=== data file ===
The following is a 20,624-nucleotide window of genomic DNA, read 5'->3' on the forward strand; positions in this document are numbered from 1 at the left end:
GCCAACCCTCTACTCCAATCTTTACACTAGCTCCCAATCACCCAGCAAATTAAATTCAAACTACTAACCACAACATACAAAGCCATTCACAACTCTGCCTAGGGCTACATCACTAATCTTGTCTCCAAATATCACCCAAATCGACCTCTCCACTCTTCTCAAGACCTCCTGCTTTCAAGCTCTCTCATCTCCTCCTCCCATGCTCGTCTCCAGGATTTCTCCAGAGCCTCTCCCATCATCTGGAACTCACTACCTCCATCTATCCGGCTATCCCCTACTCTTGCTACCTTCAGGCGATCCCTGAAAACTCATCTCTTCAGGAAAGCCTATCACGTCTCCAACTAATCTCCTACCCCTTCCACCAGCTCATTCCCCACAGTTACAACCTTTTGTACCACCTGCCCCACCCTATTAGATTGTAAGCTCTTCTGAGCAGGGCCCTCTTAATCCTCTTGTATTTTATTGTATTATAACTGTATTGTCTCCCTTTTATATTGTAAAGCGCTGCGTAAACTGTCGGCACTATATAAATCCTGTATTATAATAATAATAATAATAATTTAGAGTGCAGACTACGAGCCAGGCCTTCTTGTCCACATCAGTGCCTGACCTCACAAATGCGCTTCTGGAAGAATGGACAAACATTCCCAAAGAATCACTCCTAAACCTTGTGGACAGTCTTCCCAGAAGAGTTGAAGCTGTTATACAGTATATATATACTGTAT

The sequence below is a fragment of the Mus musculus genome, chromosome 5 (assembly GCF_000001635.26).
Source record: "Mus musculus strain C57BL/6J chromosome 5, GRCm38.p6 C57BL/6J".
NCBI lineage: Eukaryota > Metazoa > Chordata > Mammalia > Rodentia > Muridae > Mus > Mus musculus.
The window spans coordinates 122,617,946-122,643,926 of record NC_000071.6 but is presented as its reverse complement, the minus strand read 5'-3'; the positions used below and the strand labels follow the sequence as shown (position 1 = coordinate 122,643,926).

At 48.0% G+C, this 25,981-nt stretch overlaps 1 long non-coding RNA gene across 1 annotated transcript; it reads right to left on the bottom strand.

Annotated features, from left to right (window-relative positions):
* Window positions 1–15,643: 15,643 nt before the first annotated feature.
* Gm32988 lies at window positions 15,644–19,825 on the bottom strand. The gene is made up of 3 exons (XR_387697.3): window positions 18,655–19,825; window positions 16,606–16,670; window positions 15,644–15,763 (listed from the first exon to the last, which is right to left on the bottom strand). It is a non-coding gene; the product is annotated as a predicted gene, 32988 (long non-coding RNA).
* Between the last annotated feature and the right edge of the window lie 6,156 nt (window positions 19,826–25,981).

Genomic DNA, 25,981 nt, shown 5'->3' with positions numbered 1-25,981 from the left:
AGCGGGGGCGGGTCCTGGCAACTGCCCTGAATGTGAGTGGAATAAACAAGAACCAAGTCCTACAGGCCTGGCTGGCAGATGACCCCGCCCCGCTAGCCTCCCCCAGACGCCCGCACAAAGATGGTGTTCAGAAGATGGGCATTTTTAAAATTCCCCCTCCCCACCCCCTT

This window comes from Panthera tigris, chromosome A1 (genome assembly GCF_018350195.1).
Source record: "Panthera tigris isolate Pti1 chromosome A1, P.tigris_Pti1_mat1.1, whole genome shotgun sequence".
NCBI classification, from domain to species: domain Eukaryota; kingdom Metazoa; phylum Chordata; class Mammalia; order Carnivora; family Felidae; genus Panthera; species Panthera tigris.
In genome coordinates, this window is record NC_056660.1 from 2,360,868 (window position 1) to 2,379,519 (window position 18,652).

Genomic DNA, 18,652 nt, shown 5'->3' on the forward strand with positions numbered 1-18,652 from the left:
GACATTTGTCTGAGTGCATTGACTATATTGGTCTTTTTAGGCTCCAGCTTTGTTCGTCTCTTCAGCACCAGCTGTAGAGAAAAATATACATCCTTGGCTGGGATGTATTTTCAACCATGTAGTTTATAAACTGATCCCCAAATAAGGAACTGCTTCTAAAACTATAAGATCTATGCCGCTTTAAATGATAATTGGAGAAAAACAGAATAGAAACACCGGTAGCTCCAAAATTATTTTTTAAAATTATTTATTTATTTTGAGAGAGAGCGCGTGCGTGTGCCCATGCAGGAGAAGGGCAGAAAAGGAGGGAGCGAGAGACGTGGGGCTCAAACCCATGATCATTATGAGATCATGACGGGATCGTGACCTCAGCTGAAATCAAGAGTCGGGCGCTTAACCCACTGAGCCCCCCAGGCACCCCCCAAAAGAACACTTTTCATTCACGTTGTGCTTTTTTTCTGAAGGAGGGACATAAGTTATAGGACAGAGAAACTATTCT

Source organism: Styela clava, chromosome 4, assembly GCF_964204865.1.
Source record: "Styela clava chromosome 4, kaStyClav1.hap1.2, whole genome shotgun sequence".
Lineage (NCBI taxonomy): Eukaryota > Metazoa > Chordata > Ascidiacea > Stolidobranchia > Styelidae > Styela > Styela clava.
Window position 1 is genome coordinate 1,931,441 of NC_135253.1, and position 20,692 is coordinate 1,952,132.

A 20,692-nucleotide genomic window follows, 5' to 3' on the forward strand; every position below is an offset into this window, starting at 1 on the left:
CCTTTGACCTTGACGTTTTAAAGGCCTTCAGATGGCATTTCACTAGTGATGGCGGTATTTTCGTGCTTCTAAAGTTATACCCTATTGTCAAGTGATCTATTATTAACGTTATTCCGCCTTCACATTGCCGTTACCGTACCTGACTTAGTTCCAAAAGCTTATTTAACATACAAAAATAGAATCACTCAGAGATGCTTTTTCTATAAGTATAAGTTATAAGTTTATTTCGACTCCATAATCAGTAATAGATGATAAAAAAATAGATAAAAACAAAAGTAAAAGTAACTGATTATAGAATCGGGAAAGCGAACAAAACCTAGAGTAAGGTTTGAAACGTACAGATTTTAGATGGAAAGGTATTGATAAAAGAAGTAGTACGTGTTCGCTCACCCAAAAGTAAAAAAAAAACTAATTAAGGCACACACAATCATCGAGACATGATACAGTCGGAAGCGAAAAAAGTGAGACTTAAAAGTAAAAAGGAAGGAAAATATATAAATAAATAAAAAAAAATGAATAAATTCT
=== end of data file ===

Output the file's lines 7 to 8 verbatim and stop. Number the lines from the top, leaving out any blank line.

At 48.0% G+C, this 25,981-nt stretch overlaps 1 long non-coding RNA gene across 1 annotated transcript; it reads right to left on the bottom strand.

Annotated features, from left to right (window-relative positions):